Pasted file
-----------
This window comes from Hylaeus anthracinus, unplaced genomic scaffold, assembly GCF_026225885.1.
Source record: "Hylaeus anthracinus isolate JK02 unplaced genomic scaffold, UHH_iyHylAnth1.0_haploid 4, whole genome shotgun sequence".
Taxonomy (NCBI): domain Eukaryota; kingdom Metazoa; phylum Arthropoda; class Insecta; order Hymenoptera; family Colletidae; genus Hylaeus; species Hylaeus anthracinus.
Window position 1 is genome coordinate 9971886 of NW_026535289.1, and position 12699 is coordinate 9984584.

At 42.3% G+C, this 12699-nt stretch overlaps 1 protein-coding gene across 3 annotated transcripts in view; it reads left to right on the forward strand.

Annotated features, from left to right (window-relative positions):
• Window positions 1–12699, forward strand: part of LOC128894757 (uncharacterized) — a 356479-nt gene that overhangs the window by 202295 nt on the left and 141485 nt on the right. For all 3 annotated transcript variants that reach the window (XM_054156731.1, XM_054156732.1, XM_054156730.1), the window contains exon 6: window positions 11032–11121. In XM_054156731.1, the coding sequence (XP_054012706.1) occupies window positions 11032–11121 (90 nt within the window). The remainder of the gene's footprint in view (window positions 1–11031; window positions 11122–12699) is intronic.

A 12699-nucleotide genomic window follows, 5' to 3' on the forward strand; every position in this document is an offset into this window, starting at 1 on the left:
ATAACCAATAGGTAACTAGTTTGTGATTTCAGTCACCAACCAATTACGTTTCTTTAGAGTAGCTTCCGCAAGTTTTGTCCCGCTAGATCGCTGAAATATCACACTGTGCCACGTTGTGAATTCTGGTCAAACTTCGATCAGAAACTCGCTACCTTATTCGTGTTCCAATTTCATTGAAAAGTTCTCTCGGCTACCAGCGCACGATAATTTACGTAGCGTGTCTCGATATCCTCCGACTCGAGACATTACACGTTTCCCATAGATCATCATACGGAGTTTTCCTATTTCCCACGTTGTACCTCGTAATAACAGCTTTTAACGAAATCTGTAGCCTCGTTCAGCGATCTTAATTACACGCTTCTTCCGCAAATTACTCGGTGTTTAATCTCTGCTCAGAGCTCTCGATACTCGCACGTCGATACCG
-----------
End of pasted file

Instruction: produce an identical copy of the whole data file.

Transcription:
This window comes from Hylaeus anthracinus, unplaced genomic scaffold, assembly GCF_026225885.1.
Source record: "Hylaeus anthracinus isolate JK02 unplaced genomic scaffold, UHH_iyHylAnth1.0_haploid 4, whole genome shotgun sequence".
Taxonomy (NCBI): domain Eukaryota; kingdom Metazoa; phylum Arthropoda; class Insecta; order Hymenoptera; family Colletidae; genus Hylaeus; species Hylaeus anthracinus.
Window position 1 is genome coordinate 9971886 of NW_026535289.1, and position 12699 is coordinate 9984584.

At 42.3% G+C, this 12699-nt stretch overlaps 1 protein-coding gene across 3 annotated transcripts in view; it reads left to right on the forward strand.

Annotated features, from left to right (window-relative positions):
• Window positions 1–12699, forward strand: part of LOC128894757 (uncharacterized) — a 356479-nt gene that overhangs the window by 202295 nt on the left and 141485 nt on the right. For all 3 annotated transcript variants that reach the window (XM_054156731.1, XM_054156732.1, XM_054156730.1), the window contains exon 6: window positions 11032–11121. In XM_054156731.1, the coding sequence (XP_054012706.1) occupies window positions 11032–11121 (90 nt within the window). The remainder of the gene's footprint in view (window positions 1–11031; window positions 11122–12699) is intronic.

A 12699-nucleotide genomic window follows, 5' to 3' on the forward strand; every position in this document is an offset into this window, starting at 1 on the left:
ATAACCAATAGGTAACTAGTTTGTGATTTCAGTCACCAACCAATTACGTTTCTTTAGAGTAGCTTCCGCAAGTTTTGTCCCGCTAGATCGCTGAAATATCACACTGTGCCACGTTGTGAATTCTGGTCAAACTTCGATCAGAAACTCGCTACCTTATTCGTGTTCCAATTTCATTGAAAAGTTCTCTCGGCTACCAGCGCACGATAATTTACGTAGCGTGTCTCGATATCCTCCGACTCGAGACATTACACGTTTCCCATAGATCATCATACGGAGTTTTCCTATTTCCCACGTTGTACCTCGTAATAACAGCTTTTAACGAAATCTGTAGCCTCGTTCAGCGATCTTAATTACACGCTTCTTCCGCAAATTACTCGGTGTTTAATCTCTGCTCAGAGCTCTCGATACTCGCACGTCGATACCG